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Vania Grandi, named president and CEO of Alpine Canada on Jan. 1, is the first woman to lead the national organization.

When the Winter Olympics begin in Pyeongchang, South Korea, later this week, Vania Grandi will be there, enjoying a fairly unique vantage point.

Ms. Grandi has seen it from every angle. The native of Trieste, Italy, moved to Banff at the age of five, where she grew up watching the Games on TV. She competed on the Canadian national ski team, then covered winter sports as a reporter for The Associated Press in Italy, and managed media relations for the Salt Lake City Games in 2002.

But once the cauldron is lit at the Olympic Stadium on Friday, her interest in Canada's athletic peformance will be every bit as vested as those set to hurtle down the mountain, bobsleigh course or ski jump in a quest for gold.

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Named president and chief executive officer of Alpine Canada on Jan. 1 – the first woman to lead the national organization that governs alpine, para-alpine and ski cross racing – the responsibility for Canada's success, or otherwise, will fall on her shoulders as squarely as those of any athlete.

Ms. Grandi graduated with an MBA from Westminster College in Salt Lake City in 2005 to transition from a career in journalism to senior positions in marketing and sales with mining giant Rio Tinto. Therefore, she feels well prepared for her new Olympic role, even though it will take some getting used to.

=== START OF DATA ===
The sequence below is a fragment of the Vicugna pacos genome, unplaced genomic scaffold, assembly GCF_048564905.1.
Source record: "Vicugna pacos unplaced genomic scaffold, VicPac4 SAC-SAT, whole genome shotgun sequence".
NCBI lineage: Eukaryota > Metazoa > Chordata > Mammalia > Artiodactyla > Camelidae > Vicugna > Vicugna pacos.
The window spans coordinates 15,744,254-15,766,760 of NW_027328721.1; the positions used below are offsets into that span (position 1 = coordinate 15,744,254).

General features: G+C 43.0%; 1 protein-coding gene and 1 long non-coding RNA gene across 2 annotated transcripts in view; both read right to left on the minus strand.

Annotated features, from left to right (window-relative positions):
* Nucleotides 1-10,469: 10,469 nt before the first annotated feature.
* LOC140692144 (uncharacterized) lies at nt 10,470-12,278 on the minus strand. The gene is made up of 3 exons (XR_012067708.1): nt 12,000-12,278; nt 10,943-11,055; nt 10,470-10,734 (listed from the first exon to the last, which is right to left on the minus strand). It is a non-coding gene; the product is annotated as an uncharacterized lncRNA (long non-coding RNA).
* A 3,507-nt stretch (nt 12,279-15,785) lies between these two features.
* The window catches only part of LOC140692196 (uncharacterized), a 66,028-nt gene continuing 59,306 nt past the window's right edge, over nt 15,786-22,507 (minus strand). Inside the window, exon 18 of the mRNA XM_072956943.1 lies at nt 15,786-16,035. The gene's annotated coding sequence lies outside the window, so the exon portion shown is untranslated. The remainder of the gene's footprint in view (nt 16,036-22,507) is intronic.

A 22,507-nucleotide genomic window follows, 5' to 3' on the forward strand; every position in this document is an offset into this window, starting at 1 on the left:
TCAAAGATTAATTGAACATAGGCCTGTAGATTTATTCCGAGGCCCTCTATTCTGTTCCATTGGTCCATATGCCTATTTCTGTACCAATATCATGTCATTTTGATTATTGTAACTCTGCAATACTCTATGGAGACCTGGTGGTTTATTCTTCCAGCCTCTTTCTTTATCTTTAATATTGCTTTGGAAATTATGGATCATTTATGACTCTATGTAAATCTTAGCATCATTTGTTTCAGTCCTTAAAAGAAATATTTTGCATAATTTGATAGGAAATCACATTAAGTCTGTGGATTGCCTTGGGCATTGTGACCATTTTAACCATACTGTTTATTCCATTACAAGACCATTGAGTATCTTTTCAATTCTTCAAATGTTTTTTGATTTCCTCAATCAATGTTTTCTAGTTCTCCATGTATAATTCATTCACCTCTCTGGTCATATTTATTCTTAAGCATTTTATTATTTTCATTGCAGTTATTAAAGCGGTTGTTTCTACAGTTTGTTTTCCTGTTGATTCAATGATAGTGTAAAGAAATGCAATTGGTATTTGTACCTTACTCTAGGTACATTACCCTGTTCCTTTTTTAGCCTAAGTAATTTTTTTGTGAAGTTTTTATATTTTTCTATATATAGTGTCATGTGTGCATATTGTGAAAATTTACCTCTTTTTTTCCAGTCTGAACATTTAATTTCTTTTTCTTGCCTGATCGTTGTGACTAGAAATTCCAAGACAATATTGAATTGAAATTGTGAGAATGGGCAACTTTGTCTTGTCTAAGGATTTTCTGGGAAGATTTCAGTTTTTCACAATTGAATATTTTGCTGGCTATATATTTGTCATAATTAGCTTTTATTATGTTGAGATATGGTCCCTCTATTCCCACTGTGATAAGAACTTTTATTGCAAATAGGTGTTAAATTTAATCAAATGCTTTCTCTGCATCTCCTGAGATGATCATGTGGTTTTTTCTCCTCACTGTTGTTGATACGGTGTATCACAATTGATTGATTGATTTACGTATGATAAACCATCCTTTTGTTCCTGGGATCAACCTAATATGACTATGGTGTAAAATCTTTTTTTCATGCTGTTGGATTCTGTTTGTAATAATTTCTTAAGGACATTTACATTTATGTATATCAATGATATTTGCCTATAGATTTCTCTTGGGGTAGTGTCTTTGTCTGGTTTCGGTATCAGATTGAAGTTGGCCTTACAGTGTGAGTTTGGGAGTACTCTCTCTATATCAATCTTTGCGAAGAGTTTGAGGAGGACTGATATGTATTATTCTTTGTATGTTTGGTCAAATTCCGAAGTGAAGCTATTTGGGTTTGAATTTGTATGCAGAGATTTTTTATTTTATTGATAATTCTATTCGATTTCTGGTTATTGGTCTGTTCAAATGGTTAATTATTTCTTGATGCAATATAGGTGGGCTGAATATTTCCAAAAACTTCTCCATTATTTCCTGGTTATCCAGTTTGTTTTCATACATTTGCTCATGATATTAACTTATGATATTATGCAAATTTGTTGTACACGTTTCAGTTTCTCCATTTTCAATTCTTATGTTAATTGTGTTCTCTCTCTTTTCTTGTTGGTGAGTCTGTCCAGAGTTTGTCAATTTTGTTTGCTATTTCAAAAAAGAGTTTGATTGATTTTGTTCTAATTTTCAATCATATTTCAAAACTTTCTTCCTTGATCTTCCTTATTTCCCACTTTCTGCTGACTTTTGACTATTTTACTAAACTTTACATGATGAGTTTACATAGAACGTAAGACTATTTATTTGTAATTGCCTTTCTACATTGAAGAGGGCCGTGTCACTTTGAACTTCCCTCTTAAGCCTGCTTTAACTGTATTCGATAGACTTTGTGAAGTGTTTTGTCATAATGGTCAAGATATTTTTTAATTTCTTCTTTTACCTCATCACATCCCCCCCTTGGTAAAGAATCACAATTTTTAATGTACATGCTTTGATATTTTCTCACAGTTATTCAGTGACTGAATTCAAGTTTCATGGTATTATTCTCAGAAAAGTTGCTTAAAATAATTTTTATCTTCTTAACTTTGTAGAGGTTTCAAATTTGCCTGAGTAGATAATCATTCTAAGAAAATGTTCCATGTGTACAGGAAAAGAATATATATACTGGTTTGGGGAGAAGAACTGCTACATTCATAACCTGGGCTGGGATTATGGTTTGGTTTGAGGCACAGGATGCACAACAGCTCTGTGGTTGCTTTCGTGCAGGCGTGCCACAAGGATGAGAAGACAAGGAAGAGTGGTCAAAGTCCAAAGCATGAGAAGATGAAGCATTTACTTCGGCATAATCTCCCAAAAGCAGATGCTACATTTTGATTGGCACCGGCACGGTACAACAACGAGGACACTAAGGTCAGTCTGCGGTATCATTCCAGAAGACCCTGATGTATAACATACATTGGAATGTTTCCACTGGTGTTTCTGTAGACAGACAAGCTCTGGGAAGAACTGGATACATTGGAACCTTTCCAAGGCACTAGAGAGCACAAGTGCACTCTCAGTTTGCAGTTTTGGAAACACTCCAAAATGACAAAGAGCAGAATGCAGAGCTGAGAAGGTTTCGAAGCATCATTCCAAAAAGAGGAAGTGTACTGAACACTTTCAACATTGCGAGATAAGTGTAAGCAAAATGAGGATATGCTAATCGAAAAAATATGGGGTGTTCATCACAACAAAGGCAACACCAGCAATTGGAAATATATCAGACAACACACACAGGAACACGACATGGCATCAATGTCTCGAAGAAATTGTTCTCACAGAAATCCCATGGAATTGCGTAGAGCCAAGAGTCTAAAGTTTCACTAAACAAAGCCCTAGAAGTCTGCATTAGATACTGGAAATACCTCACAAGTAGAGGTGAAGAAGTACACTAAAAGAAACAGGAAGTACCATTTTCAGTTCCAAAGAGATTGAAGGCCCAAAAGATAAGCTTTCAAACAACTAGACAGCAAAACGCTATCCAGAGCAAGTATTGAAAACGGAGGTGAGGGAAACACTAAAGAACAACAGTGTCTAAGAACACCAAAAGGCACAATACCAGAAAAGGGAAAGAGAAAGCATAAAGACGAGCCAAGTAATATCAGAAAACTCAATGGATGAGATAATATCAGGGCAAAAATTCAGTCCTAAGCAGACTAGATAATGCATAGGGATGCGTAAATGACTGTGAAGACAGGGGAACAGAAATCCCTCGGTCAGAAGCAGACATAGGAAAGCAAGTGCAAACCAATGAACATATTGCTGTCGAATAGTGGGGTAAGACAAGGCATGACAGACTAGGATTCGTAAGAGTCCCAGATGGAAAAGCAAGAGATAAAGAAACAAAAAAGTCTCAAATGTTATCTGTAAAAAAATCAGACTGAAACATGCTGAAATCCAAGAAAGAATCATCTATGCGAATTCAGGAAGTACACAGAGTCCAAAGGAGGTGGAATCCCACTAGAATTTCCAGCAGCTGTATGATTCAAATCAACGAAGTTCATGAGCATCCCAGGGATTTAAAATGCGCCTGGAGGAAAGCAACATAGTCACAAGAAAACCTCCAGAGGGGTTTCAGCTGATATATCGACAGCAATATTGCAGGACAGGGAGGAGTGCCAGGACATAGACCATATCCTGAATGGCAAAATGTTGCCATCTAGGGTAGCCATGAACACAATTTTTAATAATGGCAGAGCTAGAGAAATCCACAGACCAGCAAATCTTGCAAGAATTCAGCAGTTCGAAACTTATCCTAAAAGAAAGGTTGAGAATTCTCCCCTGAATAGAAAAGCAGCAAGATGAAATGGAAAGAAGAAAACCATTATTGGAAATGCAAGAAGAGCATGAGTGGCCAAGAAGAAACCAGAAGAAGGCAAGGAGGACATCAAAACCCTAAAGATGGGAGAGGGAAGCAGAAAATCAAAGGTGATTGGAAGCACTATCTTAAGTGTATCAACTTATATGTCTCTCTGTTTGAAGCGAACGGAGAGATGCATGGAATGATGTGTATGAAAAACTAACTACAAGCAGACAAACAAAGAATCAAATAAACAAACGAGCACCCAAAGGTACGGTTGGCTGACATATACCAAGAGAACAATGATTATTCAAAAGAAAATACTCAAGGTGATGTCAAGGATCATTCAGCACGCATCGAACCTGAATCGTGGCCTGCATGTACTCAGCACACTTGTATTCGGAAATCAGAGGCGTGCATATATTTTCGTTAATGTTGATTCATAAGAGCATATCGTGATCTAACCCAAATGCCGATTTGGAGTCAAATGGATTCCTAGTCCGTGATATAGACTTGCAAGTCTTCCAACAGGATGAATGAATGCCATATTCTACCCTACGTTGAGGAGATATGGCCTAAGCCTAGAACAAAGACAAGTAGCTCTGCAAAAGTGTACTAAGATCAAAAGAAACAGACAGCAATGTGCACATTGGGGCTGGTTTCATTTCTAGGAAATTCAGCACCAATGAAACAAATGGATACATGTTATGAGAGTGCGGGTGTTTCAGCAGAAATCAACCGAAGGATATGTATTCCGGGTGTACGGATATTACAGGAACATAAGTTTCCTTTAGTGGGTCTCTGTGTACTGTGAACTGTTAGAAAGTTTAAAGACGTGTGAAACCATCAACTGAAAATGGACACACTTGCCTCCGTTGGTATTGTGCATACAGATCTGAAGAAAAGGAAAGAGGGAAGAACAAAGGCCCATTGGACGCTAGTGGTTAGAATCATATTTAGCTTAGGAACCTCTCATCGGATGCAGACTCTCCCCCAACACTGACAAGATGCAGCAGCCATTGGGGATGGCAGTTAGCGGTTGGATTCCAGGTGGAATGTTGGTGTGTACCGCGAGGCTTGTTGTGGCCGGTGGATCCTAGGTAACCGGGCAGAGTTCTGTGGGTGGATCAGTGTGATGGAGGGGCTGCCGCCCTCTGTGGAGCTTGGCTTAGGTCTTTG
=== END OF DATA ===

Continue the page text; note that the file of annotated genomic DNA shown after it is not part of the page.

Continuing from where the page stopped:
"While at Rio Tinto I was spoiled because I always had support on the finance side and the human resources and the marketing," she says. "Here I'll have to really bring it all together and make sure I'm using all of the skill sets that I learned from my MBA."

In a number of roles, from sustainable development advisor to general manager of commercial strategy, the three biggest takeaways that she got from her time at Westminster College were specific knowledge on how companies are run, confidence in her business acumen and lastly, the network of connections that she made, one that was largely responsible for her moving into the field of mining.

Embarking on her MBA program without a clear vision of what she wanted to do, Ms. Grandi picked the brains of other students. A few of her cohort were already employed by Rio Tinto, but her initial reaction to a career in the mining industry was somewhat muted. As someone who grew up in Banff surrounded by national parks, the idea of working for a mining giant seemed somewhat hypocritical.

But the more she asked questions, the more clear her path became.

"I talked to quite a few people there and realized I could make much more of a difference inside than outside and there were way more experts on water quality, on community relations, on marketing than many other [mining] companies that weren't under the spotlight so much," she says.

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As a student in the executive MBA program, Ms. Grandi studied mostly evenings and weekends. While her colleagues in the program were busy juggling studies with their jobs at Rio Tinto and elsewhere, she used that time between jobs to start her family.

Looking back, with her two boys now 14 and 15, she wouldn't have it any other way.